As a graphic designer, I make a lot of different visual pieces for people. It’s everything from tiny business cards to big things like posters and rollups. Nearly all my clients and customers are highly engaged in how the final piece will look.
This is great. Engagement and ownership is critical to the result.

Regarding the reasons WHY people want their materials to look a certain way, we often differ somewhat in opinions. I often observe that people do not manage to convert from the role of the experiencer to that of the person providing the experience.
What do I mean by that?

I will explain. Neither the title of designer, graphic designer or web designer are protected professional titles. This has a couple of unfortunate consequences.

Number 1: Anyone who owns a Mac (or a PC) can in fact start making “graphic design” for others and call themselves a designer.
Number 2: “Everybody” feels that they have the same right as the next person (designer or not) to a firm opinion about how something should look.
“Everybody” can design, right?

We all design a lot of things in our lives. We buy clothes that we like, dress our children according to our liking, create pretty gardens and decorate our homes the way we want them to look. OF COURSE, we all have a right to an opinion as to what “looks beautiful”.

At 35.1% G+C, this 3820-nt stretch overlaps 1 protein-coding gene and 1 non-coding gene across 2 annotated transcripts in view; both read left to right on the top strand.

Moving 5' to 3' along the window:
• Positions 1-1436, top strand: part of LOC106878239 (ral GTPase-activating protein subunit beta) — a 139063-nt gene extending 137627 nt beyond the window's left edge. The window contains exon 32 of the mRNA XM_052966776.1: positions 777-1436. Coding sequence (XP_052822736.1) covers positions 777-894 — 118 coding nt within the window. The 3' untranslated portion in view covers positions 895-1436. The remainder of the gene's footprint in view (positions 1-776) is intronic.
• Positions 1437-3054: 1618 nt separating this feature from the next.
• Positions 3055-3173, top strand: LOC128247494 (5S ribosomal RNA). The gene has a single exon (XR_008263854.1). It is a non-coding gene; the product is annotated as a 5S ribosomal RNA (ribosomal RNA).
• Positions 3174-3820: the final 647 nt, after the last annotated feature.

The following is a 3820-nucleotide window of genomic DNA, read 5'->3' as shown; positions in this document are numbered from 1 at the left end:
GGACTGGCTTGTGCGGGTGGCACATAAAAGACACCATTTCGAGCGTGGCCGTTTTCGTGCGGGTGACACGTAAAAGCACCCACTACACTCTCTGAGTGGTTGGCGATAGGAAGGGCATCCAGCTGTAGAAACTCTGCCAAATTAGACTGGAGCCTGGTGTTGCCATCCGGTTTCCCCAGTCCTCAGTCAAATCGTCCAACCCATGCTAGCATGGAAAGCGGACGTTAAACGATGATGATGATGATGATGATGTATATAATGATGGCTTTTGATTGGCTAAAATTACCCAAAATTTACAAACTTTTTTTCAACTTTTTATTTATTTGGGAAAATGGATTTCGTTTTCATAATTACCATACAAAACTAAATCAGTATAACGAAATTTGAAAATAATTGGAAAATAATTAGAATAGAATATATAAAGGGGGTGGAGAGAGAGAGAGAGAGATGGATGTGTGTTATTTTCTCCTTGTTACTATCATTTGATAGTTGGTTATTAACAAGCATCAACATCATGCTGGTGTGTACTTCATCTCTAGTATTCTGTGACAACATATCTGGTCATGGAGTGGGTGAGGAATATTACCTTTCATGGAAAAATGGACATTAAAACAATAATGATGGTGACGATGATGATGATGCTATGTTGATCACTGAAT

I agree. But in all the cases mentioned above, we OURSELVES are the end user of the result. We decorate our homes in a way that makes it feel good for us to live in them, so we can enjoy the surroundings that we have created, OURSELVES.

Regarding the graphic design with which we “decorate” our market communication, we are NOT the end user of it. The end user in this case is our customer.

Graphic design is NOT home decoration.
Graphic design is communication.

Communication is to make others perceive what we have to say.

Here are some important factors for this to happen:

  1. Let the message speak visually to the user and what you know that they like.
    Here I mean images, colors and fonts.
  2. Let the message be about the user, so they will recognize themselves and understand that you know them well.
  3. Structure the texts and images of the message in a way that enhances communication, not hinder it.
  4. Obey the old and well proven rules and guidelines for typography and layout which enhances readability and perception.
To put yourself in the user’s place, to walk with his shoes, is an exercise in empathy.
Someone else is always using your brand and it’s totally OK!

It is a challenge to know where to start, if you want to work with the visual branding and graphic design for your business. Let’s have a talk on Skype or telephone to see how I can help you, starting at the point you’re at right now. I am curious about what you have to say. There is no cost for this call. Book a call by sending me an e-mail on: